Minorities and Philosophy at UMN
In 1994, the American Philosophical Association (APA) released a report on the “Status and Future of the Profession.” It painted a picture of philosophy as it existed in universities around the country and homed in on who was practicing philosophy. The APA found that in both public and private universities across the country, philosophy majors “appeared to be preponderantly male and overwhelmingly white.” According to the report, half of the reporting departments found that less than 30 percent of their majors identified as female, three-in-five departments reported no African American, Hispanic American, or Asian American students in their programs, and only 12 percent reported any Native American majors.
The report drove philosophy departments across the country to explore ways to include minorities and others from underrepresented groups in the major—work that continues today. At the University of Minnesota, the philosophy department has renewed its commitment to making the department and discipline a more inclusive space. A key part of this approach has been to establish a UMN chapter of the international organization Minorities and Philosophy (MAP).
A Personal Connection
For Grace Cebrero, a second-year graduate student, the issue of diversity and minority representation in philosophy hits very close to home. As a female philosopher with a disability, she has observed how the discipline has overlooked people of diverse backgrounds in its teachings and in its graduate programs. “If women major in philosophy, very few of them go on to grad school,” Cebrero points out. “The same is true of other groups: only two percent of philosophers are disabled…[yet] disabled humans are 20 percent of the population.” Cebrero sees these realities as examples of how people of diverse backgrounds have historically been shut out of philosophical programs.
An Organization for All
“Then along comes Minorities and Philosophy,” Cebrero says. MAP is a group of students from philosophy departments around the world that seeks to examine and address issues of minority inclusion in academic philosophy. Led primarily by graduate students like Cebrero, MAP creates a system for undergraduate and graduate students to share ideas surrounding minorities and philosophy, meet and connect with peers, and learn from related philosophy departments. With 134 chapters throughout the world, MAP has created an international network dedicated to fostering inclusive spaces. Financed with the help of a nationally endowed fund, individual department fundraising efforts, and (in the U of M’s case) support from the CLA Dean’s office, MAP organizes events at affiliated universities, including workshops, internal and external speakers, reading groups, and panel discussions. “[These events] throw out a net to women and other underrepresented minorities who are undergraduates and good at philosophy, but it’s not completely on their radar,” Cebrero says. For some, MAP-sponsored workshops offer the first glimpses into what pursuing a degree in philosophy might be like.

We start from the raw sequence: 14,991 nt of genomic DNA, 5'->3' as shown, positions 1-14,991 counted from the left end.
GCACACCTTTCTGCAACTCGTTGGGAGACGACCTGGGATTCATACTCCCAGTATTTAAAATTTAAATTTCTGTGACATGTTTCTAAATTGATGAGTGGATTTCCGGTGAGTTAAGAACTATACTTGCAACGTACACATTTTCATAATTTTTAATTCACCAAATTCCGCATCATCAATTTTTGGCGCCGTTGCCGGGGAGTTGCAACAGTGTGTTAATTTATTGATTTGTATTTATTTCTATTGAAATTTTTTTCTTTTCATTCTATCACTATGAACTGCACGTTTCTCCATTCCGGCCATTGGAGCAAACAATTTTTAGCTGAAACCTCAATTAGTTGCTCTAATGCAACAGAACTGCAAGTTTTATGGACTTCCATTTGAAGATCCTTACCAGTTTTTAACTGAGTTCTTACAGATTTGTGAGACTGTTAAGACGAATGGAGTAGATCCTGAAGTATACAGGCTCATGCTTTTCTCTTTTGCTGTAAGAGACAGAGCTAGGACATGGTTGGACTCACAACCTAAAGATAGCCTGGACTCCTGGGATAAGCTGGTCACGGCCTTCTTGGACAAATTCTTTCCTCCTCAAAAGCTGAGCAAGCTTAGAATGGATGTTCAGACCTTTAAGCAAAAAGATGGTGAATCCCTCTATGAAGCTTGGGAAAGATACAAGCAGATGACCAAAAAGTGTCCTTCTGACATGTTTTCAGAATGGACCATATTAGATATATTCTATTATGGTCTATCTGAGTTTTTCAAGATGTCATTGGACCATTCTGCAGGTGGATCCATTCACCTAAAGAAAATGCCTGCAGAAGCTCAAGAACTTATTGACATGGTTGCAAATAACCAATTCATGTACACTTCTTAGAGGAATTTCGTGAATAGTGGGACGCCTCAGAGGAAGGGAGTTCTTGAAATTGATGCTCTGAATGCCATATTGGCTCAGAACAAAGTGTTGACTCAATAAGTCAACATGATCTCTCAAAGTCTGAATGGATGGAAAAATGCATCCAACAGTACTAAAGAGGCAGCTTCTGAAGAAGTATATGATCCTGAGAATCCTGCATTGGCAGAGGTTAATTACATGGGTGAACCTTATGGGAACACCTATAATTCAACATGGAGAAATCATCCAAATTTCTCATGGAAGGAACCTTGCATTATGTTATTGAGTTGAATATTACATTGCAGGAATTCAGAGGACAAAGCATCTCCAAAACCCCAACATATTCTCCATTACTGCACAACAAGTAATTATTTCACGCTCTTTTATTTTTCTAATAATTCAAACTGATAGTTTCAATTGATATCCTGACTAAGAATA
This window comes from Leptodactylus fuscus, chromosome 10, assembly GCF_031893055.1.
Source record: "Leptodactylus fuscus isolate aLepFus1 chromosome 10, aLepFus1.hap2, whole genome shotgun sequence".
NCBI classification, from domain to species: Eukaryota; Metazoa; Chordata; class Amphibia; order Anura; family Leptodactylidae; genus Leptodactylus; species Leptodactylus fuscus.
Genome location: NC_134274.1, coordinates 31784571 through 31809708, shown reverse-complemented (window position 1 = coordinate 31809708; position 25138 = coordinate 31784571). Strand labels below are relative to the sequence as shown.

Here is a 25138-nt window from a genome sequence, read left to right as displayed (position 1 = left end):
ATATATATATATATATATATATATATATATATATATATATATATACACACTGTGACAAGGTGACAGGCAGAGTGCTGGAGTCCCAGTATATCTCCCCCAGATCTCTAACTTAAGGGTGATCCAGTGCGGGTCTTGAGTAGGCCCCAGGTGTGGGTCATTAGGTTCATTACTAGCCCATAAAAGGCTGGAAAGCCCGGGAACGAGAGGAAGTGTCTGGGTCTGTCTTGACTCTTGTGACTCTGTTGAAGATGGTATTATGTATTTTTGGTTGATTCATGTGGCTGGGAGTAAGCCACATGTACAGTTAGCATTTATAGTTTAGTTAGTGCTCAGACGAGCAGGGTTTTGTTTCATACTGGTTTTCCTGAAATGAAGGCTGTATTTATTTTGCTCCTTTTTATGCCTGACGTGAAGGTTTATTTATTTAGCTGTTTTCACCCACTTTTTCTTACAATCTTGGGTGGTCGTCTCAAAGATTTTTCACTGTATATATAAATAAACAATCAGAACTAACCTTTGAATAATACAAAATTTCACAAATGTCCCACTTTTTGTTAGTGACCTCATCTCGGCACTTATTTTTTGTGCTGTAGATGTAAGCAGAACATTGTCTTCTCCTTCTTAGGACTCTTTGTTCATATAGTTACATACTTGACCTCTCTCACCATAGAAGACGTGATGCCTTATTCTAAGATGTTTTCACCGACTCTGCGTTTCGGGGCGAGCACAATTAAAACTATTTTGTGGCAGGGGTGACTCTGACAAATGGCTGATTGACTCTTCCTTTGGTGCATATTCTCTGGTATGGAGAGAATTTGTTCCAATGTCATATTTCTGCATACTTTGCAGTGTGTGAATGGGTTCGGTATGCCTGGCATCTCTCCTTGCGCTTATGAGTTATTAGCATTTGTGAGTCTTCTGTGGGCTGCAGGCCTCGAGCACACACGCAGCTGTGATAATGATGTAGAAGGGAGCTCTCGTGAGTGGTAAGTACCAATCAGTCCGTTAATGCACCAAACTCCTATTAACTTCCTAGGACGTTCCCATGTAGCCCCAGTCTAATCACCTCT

Cebrero says the University of Minnesota’s chapter of MAP currently has around 45 members, not counting its newest members. She attributes some of the success of the chapter to “massive institutional support” in addressing the diversity issue in philosophy. She also points to the attitudes of white male faculty members and students as key to MAP’s work. “You have to have white men who exist in philosophy now as part of the revolution because nothing will change unless they’re good people,” Cebrero explains. “We have two white men on our committee...and they’re the ones who want to do the work to welcome and to open the doors to everyone.”
This institutional support has been instrumental in the organization of a MAP event at the University of Minnesota. To raise awareness for the lack of recognition of disabled philosophers, MAP Minnesota will host an event called #CripPhilosophy on April 24 and 25, 2020. “It’s a play on #CriptheVote,” explains Cebrero. “It’s a hashtag to galvanize disabled people to influence policy, or [in this case] to engage with disabled philosophers. We had a host of disabled philosophers come to speak. I really wanted to raise the profile of disabled philosophers.” MAP Minnesota events typically draw attendance from several MAP chapters from regional colleges and universities.
For Cebrero and other philosophers from underrepresented backgrounds, philosophy can be an exclusionary discipline. But by continuing to engage in discussions about diversity in philosophy and creating a space for students from diverse backgrounds to see the possibility of a graduate degree in philosophy, MAP is making the profession more inclusive to all. “What we’re trying to do at MAP Minnesota is to let students know that there is actually a place for you if you love philosophy,” Cebrero says. “You can come to MAP and be encouraged.”
This story was written by an undergraduate student in CLAgency. Meet the team.